Regardless of where or how you choose to celebrate all of your hard work with your friends, it's important that you remember to make good choices by acting responsibly and with respect.

Take the time to make sure you're aware of the relevant laws, as well as your rights.

The law

No matter where or how you chose to celebrate your end of schooling, there will be many police and compliance officers (often in plain clothing) out and about. At any time, they can ask to look inside your bag, sniff your drink bottles or ask you to present your photo ID.

One poor decision can affect your future. If you're convicted of a criminal offence, you could have difficulty getting a job and it may even prevent you from being allowed to travel overseas.

Remember, good choices make great futures.

*N.B. The above video was filmed prior to current COVID-19 restrictions. Whilst it may refer to Schoolies, the general content and safety messaging still applies in everyday life and beyond graduation.

Alcohol and the law

You might know that it's against the law to drink alcohol under the age of 18 but did you know it's illegal to drink in public no matter what your age?! It's also an offence to be drunk in a public place. These are the laws for all of Queensland – at all times.

Every year, hundreds of fines are handed out and school leavers taken in to custody and ultimately, some futures ruined. Don't become a statistic.

What are the laws in Queensland?

  • You must be over 18 years of age to enter a licensed venue or purchase alcohol.
  • It’s against the law for any person to drink alcohol in a public place.
  • It’s an offence to be drunk in a public place.
  • It’s against the law for a person under 18 to buy alcohol.
  • It’s an offence to supply alcohol to someone under the age of 18.
  • If you’re under 18, you can’t carry alcohol in public (even if you’re holding it for a mate whilst he does up his shoe lace).

You can be fined in Queensland for:

  • drinking in a public place : $400* (under 18) or $133* (18 years and over)
  • underage drinking or possession of liquor in a public place, even if you're holding a drink for your friend who is over 18: $400*
  • being under 18 and found on licensed premises: $400*
  • being under 18 and found drinking or just holding a drink for a friend on licensed premises $400*

*or you could be taken to court and fined for each offence you commit.

Fines correct at time of publishing however they may increase.

If you’re 18 and you supply alcohol to your underage mates, you could face a fine of $1,067 (with a maximum up to $10,676).

You can read more about on-the-spot fines and what to do if you receive an on-the-spot fine.

Drugs and the law

Possession and the trafficking of illicit drugs is illegal. Police can search you for illegal drugs if they have cause to suspect that you have some in your possession. In Queensland, the laws and penalties surrounding drugs can be harsh. If you are charged with an offence, it’s bound to affect your chances of travelling overseas, future job prospects as well as negatively impact relationships with your family and friends.

Avoiding drugs is the best way to protect your future and to ensure your of end of year celebrations are memorable for all the right reasons.

What are the laws in Queensland?

  • Possessing or supplying others with illegal drugs is a serious criminal offence.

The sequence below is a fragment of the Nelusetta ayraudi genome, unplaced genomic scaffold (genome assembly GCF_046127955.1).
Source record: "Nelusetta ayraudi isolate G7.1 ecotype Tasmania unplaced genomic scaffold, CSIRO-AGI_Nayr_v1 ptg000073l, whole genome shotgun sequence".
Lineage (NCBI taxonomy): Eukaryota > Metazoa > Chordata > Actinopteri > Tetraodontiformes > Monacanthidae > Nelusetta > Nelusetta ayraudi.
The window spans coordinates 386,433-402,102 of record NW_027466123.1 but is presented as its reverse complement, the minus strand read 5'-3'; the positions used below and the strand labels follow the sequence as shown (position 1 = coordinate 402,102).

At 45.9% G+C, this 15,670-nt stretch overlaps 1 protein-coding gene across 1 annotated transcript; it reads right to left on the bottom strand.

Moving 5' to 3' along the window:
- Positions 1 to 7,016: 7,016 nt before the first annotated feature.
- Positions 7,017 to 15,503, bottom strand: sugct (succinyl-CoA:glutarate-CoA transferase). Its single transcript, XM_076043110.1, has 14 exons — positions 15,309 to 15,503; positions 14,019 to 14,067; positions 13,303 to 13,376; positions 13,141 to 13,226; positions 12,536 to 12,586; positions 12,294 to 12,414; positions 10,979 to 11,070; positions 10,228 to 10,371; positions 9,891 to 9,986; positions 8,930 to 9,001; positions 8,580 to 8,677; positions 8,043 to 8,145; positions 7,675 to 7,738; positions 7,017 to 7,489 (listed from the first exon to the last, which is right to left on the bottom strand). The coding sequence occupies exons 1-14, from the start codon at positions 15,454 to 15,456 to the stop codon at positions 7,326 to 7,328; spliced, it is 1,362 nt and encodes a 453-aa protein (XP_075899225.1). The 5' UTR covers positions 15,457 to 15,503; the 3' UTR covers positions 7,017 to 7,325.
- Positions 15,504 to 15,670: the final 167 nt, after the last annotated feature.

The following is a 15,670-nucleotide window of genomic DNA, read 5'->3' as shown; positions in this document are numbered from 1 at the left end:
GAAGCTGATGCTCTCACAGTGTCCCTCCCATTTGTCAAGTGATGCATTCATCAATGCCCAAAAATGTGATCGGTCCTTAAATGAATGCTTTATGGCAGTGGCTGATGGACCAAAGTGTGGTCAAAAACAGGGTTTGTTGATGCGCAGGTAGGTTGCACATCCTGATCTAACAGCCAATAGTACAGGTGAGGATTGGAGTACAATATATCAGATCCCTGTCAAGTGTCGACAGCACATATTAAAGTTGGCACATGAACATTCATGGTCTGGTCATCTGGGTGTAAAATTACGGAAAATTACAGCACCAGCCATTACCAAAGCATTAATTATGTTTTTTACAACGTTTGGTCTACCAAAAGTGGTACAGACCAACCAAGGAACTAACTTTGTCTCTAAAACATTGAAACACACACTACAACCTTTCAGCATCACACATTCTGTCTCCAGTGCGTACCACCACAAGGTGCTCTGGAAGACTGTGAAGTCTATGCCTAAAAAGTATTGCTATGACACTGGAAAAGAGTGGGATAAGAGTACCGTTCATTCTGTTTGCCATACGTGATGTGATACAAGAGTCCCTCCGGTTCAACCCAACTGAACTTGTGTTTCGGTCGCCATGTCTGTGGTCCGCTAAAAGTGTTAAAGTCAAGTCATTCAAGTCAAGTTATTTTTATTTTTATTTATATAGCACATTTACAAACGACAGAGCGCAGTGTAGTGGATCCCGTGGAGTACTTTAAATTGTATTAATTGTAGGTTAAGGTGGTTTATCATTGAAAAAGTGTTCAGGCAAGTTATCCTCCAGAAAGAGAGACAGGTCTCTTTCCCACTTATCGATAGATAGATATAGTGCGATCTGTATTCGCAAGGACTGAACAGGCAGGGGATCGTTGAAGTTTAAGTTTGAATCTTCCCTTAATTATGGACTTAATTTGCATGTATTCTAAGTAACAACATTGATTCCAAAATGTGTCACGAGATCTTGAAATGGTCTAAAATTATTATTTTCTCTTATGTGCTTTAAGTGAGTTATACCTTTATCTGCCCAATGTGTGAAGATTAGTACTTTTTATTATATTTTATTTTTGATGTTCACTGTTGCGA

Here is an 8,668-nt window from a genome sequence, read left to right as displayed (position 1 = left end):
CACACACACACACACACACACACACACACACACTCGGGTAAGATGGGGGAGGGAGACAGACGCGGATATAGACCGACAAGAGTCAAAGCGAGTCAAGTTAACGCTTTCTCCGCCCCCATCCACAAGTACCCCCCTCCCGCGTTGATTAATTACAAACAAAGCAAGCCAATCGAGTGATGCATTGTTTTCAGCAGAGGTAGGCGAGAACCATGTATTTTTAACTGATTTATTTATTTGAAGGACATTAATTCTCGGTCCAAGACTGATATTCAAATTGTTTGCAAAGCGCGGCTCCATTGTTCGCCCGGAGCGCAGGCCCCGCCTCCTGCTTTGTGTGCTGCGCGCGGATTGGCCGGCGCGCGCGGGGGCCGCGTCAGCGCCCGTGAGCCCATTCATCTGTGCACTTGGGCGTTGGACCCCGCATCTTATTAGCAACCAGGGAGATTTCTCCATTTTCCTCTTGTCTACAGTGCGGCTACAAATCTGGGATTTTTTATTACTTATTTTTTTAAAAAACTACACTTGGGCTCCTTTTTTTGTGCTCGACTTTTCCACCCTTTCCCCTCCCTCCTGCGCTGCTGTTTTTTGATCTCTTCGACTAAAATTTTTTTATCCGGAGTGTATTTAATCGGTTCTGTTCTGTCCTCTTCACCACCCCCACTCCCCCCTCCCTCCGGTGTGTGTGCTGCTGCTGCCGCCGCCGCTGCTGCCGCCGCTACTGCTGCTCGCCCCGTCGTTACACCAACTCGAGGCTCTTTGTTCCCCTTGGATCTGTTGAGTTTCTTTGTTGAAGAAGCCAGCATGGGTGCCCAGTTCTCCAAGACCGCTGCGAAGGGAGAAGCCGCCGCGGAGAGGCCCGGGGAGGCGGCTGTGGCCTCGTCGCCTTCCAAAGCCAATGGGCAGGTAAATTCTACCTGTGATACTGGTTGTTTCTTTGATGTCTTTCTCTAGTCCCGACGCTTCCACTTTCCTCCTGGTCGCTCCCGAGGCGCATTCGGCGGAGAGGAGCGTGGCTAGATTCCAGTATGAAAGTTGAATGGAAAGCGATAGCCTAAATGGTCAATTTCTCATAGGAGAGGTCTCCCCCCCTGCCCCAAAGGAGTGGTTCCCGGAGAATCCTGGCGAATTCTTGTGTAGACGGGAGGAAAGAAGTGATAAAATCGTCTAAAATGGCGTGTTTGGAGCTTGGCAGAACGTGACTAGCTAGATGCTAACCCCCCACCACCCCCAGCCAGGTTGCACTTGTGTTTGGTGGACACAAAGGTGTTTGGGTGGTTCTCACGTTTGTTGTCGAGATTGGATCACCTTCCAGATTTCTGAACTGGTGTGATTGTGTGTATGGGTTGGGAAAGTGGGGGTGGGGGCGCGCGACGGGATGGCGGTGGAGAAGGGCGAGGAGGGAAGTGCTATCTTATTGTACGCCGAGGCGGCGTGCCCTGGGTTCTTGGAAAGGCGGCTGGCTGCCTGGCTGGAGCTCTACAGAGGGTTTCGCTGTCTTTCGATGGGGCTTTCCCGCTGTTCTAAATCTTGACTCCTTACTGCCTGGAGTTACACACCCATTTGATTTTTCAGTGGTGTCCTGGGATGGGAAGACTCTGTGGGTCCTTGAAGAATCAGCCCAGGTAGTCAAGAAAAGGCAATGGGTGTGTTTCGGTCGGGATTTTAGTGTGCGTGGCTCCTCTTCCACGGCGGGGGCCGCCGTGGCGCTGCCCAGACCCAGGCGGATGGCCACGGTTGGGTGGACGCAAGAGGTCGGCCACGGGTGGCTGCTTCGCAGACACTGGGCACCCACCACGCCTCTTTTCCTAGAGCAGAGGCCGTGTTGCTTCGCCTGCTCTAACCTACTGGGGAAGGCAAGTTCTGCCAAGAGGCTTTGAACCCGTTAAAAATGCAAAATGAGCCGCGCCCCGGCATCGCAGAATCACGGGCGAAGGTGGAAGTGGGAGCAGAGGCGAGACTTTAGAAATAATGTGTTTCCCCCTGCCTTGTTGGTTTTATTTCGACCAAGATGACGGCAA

• Possessing a device that is used for smoking cannabis is an offence (e.g. bong, pipe or needle).
  • Selling or supplying tobacco to someone under the age of 18 years is an offence.
  • Driving or being in charge of a vehicle under the influence of drugs is illegal.
  • It is an offence to give someone prescription drugs other than as prescribed.

If you are caught committing a drug offence, you will be dealt with in the criminal justice system.

Distributing intimate images

It is a crime in Queensland to share an intimate image of someone without their consent in a way that could reasonably cause distress to the other person. An intimate image is defined under the new laws, and includes a photograph or video of a person or digitally altered images.

While often referred to as ‘revenge porn’, sharing an intimate image without consent covers many behaviours and they are not always motivated by revenge.

It doesn’t matter if an image was originally taken with consent. If someone gave you the image or gave you permission to see the image, it does not mean they have agreed to anyone else seeing it.

If someone sends you an intimate image, don’t show it to anyone else without their willing consent—you cannot pressure them into agreeing.

Under 16s

If the person in the image is under 16, the law says it is never ok to share that image.

Even if the person has told you it’s ok to share, Queensland laws say a person under 16 cannot consent to an intimate image of them being shared.


The maximum penalty for sharing or threatening to share an intimate image without consent is 3 years in prison.

The courts can also order people who share the images—or even threaten to share the images—to take reasonable action to remove, destroy or delete them.

If someone has shared or is threatening to share an intimate image of you or someone you know, you can:


Don't fake it! It's illegal to use someone else's ID or make a fake ID. If caught, you face being taken to court, your ID being confiscated and fined on the spot.

  • If you use a friend's ID you may be fined $400* on the spot.
  • If you lend your ID to a friend you may be fined up to $667* and the ID may be confiscated on the spot.
  • If you deface an ID to use it you may be fined $533* on the spot.
  • If you falsely represent yourself as being over 18, you may be fined $400* on the spot
  • If you make and use a false ID you may be fined on the spot. Minors will be fined $266* and adults will be fined $533*.

*or you could be taken to court and fined for each offence you commit.

Fines correct at time of publishing however they may increase.

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Whilst celebrating is all about having fun, it's important to remember to make good choices by acting responsibly and with respect.

Respecting the local community

Regardless of how or where you chose to celebrate your graduation, it’s important to remember that holiday locations are also areas where other people live, work and play.

  • Be mindful that permanent residents and other holiday makers may also be staying in your accommodation.
  • Keep the noise down – especially after hours and when accessing common areas e.g. lifts, foyers.
  • Respect hotel managers and their rules.
  • When visiting local shops, restaurants and venues, be aware that some may have conditions of entry displayed. Always be polite and courteous and abide by entry conditions.
  • Public spaces are for everyone to enjoy. Be mindful of your language, only urinate in bathrooms and don't leave your rubbish behind.

Do not obstruct the police and emergency services in any way in the execution of their duties.

Respect yourself and your peers